How standalone bike fitters are tapping in to new service-led business

With profitability high and a return on investment often not too far on the horizon, Duncan Moore asks, “what’s life like as a standalone bike fitter? Two veteran bike fitters with different approaches tell their stories…

There’s a phrase becoming popular in the independent cycle trade at the moment – ‘the internet can’t fix your bike’ – it’s been coined to demonstrate that there are some services that are only available at bricks and mortar stores, such as bike fitting.

Once the preserve of professional riders, a fit is now seen as a necessary step by many riders as their interest in all things cycling progresses and there’s no doubt that it can be used as a means of generating revenue for a store. The fit itself brings in money and then there is the sale of parts needed as a result of the fit bar, stem, saddle. But does the space needed and the staff training justify offering it as a service?

Former professional racer Adrian Timmis closed his regular cycle retail business in 2017 to concentrate on just offering bike fitting and coaching services. When Timmis announced the closure, he said: “Bike fitting is still the biggest part of what I do and I don’t need a space as big as I have now to do that. The retail side of things is getting tougher and tougher. The high street is only a smartphone and tablet away, where people can shop 24-7 and find the best price within minutes wherever they are, me included.”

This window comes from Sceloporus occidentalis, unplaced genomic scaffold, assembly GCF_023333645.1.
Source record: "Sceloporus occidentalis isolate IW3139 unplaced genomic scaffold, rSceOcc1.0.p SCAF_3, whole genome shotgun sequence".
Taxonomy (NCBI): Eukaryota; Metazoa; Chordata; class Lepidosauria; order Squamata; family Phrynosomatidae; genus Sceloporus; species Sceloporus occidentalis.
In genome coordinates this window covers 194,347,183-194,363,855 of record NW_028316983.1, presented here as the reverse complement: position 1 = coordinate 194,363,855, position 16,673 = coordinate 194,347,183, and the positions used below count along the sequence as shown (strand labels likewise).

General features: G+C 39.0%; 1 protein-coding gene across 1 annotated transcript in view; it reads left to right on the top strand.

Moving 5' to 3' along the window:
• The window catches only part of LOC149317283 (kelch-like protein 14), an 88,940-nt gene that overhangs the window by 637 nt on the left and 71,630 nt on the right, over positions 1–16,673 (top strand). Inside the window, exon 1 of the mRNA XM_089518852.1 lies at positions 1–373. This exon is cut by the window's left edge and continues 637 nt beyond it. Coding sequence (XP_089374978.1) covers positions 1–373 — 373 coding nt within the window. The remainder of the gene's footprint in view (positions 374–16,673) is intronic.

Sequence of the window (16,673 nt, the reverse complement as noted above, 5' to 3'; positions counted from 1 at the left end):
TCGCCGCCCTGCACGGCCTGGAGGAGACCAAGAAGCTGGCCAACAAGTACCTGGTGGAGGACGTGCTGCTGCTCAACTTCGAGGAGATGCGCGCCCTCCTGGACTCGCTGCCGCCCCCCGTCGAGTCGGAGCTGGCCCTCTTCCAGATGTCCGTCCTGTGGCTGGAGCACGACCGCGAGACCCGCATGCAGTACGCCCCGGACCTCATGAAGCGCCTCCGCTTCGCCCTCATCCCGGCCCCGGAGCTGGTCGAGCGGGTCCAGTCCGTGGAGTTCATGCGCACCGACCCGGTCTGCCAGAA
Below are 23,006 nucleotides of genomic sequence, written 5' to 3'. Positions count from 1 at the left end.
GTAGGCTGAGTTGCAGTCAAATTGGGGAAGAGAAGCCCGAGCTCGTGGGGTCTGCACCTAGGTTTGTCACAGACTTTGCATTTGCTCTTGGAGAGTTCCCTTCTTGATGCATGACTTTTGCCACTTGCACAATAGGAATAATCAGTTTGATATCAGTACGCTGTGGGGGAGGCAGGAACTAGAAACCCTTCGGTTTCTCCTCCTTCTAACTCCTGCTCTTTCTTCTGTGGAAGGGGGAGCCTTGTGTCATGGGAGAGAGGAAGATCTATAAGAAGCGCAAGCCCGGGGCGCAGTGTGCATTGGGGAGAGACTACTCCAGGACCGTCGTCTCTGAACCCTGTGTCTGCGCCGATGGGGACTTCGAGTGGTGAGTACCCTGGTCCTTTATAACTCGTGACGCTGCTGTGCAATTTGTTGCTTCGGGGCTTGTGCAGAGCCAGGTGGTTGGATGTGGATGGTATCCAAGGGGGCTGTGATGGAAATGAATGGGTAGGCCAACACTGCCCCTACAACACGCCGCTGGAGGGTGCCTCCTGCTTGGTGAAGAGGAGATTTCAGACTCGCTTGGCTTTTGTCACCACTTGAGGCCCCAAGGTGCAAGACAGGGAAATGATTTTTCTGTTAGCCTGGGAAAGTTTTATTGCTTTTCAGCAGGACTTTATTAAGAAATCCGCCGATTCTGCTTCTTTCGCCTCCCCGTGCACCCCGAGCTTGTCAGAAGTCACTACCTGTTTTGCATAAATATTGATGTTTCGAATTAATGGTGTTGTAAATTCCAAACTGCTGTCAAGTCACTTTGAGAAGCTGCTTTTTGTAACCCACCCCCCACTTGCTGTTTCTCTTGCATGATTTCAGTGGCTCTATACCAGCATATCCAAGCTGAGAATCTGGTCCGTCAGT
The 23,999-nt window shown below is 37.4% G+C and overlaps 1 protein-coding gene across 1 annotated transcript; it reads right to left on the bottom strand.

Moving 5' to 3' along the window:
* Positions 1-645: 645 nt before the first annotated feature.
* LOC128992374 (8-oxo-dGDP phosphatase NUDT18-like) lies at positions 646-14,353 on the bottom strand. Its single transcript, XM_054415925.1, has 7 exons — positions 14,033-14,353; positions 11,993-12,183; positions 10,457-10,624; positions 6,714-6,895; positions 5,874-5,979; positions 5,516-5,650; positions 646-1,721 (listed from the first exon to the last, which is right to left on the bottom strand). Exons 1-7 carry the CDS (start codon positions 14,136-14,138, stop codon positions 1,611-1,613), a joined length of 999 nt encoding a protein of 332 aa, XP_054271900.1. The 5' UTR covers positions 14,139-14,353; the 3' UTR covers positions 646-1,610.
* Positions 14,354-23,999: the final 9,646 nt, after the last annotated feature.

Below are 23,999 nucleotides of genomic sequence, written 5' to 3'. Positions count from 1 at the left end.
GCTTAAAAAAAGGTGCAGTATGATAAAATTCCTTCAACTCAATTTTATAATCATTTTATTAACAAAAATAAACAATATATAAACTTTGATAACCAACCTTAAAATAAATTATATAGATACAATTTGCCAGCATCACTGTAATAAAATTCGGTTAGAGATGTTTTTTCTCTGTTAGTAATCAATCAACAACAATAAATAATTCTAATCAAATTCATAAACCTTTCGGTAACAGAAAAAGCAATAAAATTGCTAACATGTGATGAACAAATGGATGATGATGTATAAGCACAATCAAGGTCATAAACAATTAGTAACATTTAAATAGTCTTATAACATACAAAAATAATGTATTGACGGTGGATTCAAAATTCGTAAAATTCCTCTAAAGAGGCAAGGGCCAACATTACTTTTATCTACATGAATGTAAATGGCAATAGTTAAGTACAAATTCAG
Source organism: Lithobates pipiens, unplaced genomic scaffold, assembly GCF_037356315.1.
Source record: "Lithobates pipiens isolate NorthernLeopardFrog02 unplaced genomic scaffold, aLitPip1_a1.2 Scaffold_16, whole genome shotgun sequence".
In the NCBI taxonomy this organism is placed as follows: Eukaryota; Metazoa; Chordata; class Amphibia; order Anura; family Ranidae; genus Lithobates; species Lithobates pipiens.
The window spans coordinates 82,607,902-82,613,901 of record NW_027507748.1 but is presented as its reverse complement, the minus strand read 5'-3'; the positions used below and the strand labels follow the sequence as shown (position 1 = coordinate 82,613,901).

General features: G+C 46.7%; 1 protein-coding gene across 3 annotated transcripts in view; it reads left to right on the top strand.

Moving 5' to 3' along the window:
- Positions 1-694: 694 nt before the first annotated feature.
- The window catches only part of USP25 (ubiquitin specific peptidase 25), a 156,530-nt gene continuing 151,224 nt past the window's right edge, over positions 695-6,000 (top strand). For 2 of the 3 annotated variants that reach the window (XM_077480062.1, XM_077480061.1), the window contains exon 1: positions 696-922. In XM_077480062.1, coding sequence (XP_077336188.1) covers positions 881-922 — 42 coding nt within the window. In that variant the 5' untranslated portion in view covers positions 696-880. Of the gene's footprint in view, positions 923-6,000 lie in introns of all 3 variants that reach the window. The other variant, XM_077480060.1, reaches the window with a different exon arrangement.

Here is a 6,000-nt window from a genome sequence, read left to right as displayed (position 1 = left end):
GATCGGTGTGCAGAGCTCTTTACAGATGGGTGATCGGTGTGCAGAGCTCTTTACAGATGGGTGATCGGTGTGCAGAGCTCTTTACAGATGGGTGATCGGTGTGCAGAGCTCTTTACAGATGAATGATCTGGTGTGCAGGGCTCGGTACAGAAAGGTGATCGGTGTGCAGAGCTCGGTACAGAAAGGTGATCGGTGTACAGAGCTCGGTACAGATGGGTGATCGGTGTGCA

Without a traditional shop, front to display his services Timmis now relies on the very thing that forced him to close his business – the Internet. “Most of my custom is either word of mouth or from the Internet – cycling forums, Facebook and Twitter.”

One downside of this change in business operation is that he is now doing slightly fewer fits. He then goes on to suggest that more cycle stores are opting to offer fitting as a service in order to increase instore footfall because so many customers now shop online.

Yet, despite these challenges, Timmis is adamant that he has made the right choice with his business. “If I had my time over again, I would not go into retail. It’s time consuming and there’s all the overheads, but mainly, the Internet has killed off IDBs as many of the big online retailers offer stuff at (and sometimes cheaper) than small retailers can buy at trade.”

That ability to buy at low cost online is having an impact on the brands of bike that Timmis is now being asked to fit riders to. “One of the most popular bikes I see is Canyon, bought from direct sales.” But perhaps more surprising than that is the fact that among his customers are those that have bought bikes from shops that offer a fitting service but have chosen not to use it. Timmis puts this down to the fact that, “fitting systems don’t fit; the fitter fits.”